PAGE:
The level of government funding support falls as the SES score rises from 94 to 124.

The primary schools serving the wealthiest families – those with an SES score of 125 or more - only attract $2,191 per student in base funding (20% of $10,953). The government expects parents at these schools to be able to afford $8,762 per year in school fees (meanwhile, a government primary school in the same suburb receives the full $10,953 per student plus any disadvantage loadings from government).

In 2016, NSW Catholic schools received an average $10,900 per student in government funding, while government schools received $12,617 per student.

You may be wondering why non-government schools charging $20,000+ per year in fees receive any government funding. Clearly, those fees are much higher than the school’s SRS.

It’s because government do not consider how much actual funding a school raises – only its SES score.

In fact, there is no obligation on non-government schools to raise any funding from parents; a school
will still attract the same level of government funding whether it charges parents $2,000 or $22,000
per student per year.

For example, one Sydney non-government school raised $25,339 per student in fees and other
private income in 2016. Although this was around double the base funding level for secondary
schools that year, the school still received $5,665 per student in government funding because it had an SES score of just 114.

According to the government’s table of SES scores, 114 means the school’s parents are expected to be able to contribute 55.94% of the base amount; in reality, they willingly contributed more than 200%!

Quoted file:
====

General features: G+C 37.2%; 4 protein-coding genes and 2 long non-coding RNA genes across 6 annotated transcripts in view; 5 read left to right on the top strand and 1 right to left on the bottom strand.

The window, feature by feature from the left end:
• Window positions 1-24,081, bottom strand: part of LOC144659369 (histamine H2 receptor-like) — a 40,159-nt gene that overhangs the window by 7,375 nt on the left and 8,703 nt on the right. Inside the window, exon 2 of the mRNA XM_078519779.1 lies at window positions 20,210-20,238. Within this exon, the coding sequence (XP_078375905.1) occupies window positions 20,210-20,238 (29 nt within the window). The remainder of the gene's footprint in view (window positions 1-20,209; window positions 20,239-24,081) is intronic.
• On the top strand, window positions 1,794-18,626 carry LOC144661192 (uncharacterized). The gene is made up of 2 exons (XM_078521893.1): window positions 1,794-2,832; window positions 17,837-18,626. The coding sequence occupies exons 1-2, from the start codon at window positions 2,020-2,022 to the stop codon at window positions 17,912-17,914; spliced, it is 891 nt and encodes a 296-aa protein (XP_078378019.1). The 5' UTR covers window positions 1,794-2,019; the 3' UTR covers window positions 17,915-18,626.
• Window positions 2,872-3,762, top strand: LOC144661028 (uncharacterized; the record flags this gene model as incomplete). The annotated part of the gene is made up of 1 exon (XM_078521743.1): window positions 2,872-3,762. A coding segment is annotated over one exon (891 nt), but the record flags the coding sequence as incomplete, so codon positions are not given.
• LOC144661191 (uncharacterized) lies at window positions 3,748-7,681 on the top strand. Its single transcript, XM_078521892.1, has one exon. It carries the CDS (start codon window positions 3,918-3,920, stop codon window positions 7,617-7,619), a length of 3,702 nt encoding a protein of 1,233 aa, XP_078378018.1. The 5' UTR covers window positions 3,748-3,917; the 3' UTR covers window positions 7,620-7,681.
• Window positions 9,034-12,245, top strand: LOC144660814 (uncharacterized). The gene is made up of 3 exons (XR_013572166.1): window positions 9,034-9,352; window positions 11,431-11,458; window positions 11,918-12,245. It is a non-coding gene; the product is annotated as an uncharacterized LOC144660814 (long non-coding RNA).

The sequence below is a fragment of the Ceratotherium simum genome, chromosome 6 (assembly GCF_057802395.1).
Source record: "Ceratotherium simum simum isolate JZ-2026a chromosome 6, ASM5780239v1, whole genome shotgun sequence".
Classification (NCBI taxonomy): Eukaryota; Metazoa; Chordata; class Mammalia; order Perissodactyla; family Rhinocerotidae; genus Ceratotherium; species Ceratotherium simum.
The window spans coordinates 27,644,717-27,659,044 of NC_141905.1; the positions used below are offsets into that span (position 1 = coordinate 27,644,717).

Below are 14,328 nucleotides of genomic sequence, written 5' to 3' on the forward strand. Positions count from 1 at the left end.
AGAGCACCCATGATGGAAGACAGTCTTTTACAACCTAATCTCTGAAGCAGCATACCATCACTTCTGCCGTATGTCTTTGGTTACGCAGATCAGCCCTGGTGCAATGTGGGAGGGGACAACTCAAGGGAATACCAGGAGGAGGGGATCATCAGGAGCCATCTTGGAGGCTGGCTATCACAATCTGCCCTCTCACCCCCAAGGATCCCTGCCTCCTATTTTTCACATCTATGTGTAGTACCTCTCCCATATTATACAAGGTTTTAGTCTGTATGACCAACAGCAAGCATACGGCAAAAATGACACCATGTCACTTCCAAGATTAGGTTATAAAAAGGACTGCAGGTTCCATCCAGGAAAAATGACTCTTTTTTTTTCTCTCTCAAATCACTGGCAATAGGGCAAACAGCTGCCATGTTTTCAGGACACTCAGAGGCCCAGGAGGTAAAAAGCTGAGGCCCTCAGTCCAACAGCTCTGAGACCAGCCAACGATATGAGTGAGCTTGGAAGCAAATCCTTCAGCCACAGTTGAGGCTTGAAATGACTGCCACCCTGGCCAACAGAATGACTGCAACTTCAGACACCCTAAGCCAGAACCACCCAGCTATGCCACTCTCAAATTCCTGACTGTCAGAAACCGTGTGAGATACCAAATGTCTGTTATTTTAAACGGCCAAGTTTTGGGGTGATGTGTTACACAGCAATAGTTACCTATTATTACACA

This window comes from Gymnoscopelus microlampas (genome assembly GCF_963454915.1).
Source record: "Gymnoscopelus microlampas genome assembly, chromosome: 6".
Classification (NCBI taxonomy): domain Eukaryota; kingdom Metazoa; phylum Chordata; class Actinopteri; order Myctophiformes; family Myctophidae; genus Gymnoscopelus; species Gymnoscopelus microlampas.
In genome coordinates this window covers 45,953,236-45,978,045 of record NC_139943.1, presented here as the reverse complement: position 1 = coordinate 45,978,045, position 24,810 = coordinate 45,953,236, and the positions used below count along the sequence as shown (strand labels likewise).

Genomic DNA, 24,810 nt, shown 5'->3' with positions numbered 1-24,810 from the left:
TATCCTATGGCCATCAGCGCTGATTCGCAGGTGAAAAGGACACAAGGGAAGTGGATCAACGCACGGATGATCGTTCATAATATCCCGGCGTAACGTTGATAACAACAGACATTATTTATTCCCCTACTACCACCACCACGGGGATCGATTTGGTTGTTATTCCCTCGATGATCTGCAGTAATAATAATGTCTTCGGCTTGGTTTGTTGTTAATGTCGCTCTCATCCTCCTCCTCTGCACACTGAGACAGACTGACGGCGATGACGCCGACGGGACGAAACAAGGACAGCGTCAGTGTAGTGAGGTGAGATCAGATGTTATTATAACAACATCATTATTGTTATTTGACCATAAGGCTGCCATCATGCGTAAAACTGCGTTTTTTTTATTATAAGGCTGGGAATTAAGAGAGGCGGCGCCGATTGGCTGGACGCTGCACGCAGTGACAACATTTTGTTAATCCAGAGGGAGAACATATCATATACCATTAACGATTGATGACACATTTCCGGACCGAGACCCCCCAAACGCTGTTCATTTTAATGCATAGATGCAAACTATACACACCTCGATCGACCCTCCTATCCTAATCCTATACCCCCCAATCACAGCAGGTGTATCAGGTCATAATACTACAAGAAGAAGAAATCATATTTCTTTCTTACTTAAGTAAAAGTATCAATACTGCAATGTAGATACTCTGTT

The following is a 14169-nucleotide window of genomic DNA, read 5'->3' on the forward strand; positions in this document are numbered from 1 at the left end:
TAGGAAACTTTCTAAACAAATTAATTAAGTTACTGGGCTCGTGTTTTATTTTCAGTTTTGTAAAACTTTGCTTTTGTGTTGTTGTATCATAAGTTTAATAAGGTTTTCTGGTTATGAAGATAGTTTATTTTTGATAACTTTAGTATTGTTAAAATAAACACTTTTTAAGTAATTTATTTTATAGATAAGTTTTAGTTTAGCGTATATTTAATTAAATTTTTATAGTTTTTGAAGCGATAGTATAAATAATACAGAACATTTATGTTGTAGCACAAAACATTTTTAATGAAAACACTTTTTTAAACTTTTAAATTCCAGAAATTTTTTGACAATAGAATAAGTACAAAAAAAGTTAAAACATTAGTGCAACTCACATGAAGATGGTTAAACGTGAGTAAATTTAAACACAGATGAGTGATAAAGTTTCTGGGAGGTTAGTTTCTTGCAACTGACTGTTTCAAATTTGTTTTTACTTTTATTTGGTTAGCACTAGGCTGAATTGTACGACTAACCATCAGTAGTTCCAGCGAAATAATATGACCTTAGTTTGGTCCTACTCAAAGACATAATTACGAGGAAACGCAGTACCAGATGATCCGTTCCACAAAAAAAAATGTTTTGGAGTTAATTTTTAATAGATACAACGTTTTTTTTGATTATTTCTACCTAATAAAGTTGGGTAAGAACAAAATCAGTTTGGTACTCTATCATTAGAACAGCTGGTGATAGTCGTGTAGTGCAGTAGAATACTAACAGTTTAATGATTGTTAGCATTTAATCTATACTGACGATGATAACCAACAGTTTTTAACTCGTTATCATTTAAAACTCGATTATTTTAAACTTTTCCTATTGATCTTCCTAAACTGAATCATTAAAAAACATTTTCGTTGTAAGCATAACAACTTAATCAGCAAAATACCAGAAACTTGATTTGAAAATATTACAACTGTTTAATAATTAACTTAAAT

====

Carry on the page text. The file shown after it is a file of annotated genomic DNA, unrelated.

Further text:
You may also be wondering how Catholic primary schools in middle and high income areas operate on fees of less than $3,000 per student if they only attract $2,191 per student in government funding.

It’s because Catholic school authorities can redistribute government funding to meet student needs while also ensuring all of our schools remain affordable, regardless of location.

This redistribution is only available to schools that are part of ‘systems’, ie, most Catholic, Lutheran, Adventist, etc schools.

Currently, the government averages the SRS scores of each group of system schools in each state or territory, then provides a lump sum to that jurisdiction’s ‘system authority’ based on that average.

For the 549 Catholic system schools in NSW, the system authority is Catholic Schools NSW (CSNSW).

In NSW, CSNSW receives all government funding and distributes it to the 11 diocesan Catholic schools offices, who then allocate funding to their schools based on need.

From 2019, however, each Catholic system school will attract a funding amount based on its individual SES score - although the total will still be paid as a single lump sum to the relevant system authority. The removal of the ‘averaging’ will result in a slight cut in funding.

Follow on Facebook, Twitter and Instagram.

Jim Hanna Image
Jim Hanna

Jim Hanna is Head of External Relations at Catholic Schools NSW.

Other Aurora Issues